Alex writes:

Dear TwiM People!

I finished episode 185 “There’s no moa Moa” during my weekend and needed to comment on your argument about the relevance of acquired resistance of bacteria against alcohol disinfection.

As I see it, Elio had a point when he said we do not have a problem regarding isopropanol resistant bacteria. At this point of time, isopropanol concentrations are sufficiently high to handle even most resilient strains. But, there are caveats. The authors of the paper in question were able to show a trend I consider similar to those we all wish we had seen before the rise of MRSA and others. It may be quite possible that, in future, we might indeed get those hard-to-disinfect superbugs Michele mentioned.

Some factors involved are for example:

– Inappropiate application of disinfectants, like using low dosages or shortening exposure times leads to decreased effective concentration or incomplete killing, respectively.

– Wrong handling and storage might lead to evaporation of alcohols and other effects which decrease the efficacy of disinfectants.

– These factors occur even more often because of the inflationary usage of disinfectants in households by people not familiar with their appropriate application and storage.

Especially the last point should be all too familiar from problems encountered in antibiotic medication. How often do we tell friends and family to just take them as the doctor ordered instead of quitting as soon as they feel better?

Last but not least I do want to point out that there is scientific data which suggests a connection between resilience against disinfectants and resistance against antibiotics. By acquiring the former, bugs could indeed passively acquire the latter as a side effect.

I do not fancy giving information the TWiM gods were not already aware of. But it’s worth to try a lucky shot. Should some of this actually be helpful: you’re welcome!

Continue the great work!

Best wishes,


Ayush writes:

Dear Vincent et al.,

I truly enjoyed your discussion on ‘Increasing tolerance of Enterococcus to handwash alcohols’. Such lively discussions make doing science even more fun. This work also highlights how scientific findings get lost in translation by popular media. Thus we need more and more platforms like yours where scientists explain such findings to the public.  One thought from this paper, do we know how fast the alcohol evaporates from hand sanitizer bottle? I looked at the hand sanitizer bottle in my office while listening to your podcast and turns out it is way past the indicated expiration date (which may or may not mean anything) which may mean that the actual alcohol concentration in this bottle may be less than the indicated 62% (which is what we seem to be using in Canada). Based on this study, the take home message for me was perhaps to make sure that the hand sanitizer that I use in my office is not too old.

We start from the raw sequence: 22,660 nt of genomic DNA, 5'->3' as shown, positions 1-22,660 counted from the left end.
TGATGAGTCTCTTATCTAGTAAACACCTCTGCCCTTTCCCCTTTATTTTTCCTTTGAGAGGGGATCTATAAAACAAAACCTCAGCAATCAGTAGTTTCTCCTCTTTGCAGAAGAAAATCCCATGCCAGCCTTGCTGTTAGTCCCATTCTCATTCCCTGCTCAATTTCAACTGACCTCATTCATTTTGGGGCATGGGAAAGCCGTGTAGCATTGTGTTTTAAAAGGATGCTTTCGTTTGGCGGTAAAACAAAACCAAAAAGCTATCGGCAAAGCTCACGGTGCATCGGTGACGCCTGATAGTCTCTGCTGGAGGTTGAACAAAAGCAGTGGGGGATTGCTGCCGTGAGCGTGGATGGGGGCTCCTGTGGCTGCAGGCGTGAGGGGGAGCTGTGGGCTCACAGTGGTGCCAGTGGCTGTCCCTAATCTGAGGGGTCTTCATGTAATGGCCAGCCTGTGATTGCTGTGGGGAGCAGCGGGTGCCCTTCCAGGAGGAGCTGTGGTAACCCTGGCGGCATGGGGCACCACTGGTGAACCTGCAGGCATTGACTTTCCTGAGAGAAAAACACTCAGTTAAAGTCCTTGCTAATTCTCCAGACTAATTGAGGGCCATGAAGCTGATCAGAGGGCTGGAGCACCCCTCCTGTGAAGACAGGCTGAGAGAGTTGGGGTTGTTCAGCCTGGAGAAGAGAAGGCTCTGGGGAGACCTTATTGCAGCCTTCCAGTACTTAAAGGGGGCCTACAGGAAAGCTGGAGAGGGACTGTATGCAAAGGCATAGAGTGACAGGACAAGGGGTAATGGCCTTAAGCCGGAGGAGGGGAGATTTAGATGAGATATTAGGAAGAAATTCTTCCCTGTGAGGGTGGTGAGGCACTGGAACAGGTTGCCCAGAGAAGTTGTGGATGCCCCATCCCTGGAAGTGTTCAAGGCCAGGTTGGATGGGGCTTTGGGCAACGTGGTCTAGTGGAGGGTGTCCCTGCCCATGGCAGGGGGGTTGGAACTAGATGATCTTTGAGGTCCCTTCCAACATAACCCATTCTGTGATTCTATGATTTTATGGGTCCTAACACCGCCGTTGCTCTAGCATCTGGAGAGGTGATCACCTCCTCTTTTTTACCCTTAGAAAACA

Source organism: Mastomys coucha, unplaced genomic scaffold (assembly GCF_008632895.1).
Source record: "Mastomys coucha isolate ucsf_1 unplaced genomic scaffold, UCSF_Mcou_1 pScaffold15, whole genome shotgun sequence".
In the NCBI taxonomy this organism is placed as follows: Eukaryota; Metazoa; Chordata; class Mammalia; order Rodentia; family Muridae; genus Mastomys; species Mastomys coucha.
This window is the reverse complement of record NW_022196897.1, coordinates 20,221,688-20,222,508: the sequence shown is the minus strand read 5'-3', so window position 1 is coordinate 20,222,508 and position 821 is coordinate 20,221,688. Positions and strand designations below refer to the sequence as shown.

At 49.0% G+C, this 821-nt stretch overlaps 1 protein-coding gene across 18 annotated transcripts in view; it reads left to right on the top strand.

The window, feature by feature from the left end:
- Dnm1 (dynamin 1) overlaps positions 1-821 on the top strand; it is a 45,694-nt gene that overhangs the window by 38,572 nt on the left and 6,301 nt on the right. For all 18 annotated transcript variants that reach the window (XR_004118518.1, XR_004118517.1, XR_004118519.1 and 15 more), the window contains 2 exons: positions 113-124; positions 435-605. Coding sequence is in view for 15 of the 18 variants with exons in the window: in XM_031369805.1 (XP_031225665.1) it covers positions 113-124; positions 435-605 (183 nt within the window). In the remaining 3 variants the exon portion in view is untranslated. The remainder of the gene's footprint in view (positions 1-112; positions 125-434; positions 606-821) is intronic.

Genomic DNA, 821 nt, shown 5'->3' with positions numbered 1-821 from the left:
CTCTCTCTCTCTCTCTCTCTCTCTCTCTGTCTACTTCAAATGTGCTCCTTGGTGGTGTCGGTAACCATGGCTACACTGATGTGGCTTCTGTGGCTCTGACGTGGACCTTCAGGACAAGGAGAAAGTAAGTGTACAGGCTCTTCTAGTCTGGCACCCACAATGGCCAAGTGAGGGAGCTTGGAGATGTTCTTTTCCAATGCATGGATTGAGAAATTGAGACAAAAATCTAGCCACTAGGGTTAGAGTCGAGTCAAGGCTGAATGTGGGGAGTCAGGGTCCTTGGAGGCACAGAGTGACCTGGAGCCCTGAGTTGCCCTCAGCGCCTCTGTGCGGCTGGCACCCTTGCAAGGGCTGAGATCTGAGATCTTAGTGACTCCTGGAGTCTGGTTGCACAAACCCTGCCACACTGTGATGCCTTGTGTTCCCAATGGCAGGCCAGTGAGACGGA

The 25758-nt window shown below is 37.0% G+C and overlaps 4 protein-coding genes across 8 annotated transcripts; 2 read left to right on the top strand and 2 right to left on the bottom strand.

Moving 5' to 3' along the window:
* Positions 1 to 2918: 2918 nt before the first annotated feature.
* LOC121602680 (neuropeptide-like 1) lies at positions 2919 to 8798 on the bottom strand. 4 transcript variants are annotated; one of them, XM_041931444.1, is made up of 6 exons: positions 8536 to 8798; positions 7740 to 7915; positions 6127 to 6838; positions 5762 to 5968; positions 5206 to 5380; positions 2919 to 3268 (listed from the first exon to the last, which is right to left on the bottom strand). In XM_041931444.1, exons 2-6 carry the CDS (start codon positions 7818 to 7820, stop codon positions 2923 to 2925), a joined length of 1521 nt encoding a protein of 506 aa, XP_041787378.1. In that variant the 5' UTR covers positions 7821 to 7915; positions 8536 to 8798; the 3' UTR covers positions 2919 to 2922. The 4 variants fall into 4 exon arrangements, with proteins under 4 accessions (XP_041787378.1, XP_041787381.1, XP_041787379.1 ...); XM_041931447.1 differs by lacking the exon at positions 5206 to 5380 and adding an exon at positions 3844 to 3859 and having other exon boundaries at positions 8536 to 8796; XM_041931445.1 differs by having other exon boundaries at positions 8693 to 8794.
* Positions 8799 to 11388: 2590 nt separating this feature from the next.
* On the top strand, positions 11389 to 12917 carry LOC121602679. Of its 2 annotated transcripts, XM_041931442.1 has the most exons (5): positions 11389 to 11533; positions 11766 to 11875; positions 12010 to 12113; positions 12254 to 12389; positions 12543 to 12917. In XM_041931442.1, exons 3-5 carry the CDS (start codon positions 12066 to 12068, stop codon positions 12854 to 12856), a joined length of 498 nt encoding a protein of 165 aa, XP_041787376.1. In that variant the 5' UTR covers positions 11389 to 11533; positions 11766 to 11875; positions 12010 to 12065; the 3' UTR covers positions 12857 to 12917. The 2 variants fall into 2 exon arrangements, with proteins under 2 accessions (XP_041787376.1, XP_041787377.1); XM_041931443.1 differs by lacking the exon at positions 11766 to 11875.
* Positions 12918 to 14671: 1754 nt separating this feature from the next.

As always great job! Btw, everyone in my lab is big fan of your podcast. Our graduate seminar this week was inspired by the TWiM 170 (Ectoparasites and Plague).




Ayush Kumar, PhD

Associate Professor | Department of Microbiology

University of Manitoba

Winnipeg | Canada

Richard writes:

Dear TWIM team,

Thanks for all the great science. Thanks especially for the eureka moment when you recently described how a diminished and fragmentary intracellular bacterial parasite is distinguished from a giant virus. It would be delightful if an exception were found.


Homewood, Illinois

Sonia writes:

Hello TWiM team!

I am so grateful to have found these amazing series!

Please enter my name into the book give away contest!

I have been working in a pharmacy as a pharmacy technician for the past 14 years and was always interested in researching bacteria, viruses, and parasites.  I enrolled in university (York University in Toronto, Ontario, Canada 🇨🇦) at age of 29 and am currently in my 2nd year of my biology undergrad. I am wanting to pursue a masters and maybe PhD in microbiology. This book would be of great interest to me! I wanted to thank the TWiM team for taking the time to make this series and others available for the the general public! It’s sad that microbiology is not in our high school curriculum I truly think the unseen world would spark interest in many young minds.

Thank you so much for all informative talks!

Mike writes:


Thank you for always putting great effort and entertainment into the podcast. The Idexx VBNC question perked my ears up as I monitor wastewater and drinking water laboratories using the method. In my experience the Idexx methods have always seemed sufficiently sensitive (probably more so than membrane filtration alternatives), besides Enterolert. Hopefully I can win the book and learn some more about antibiotics here in sunny Hamilton, NJ where it is 29 degrees Celsius, and most importantly not humid.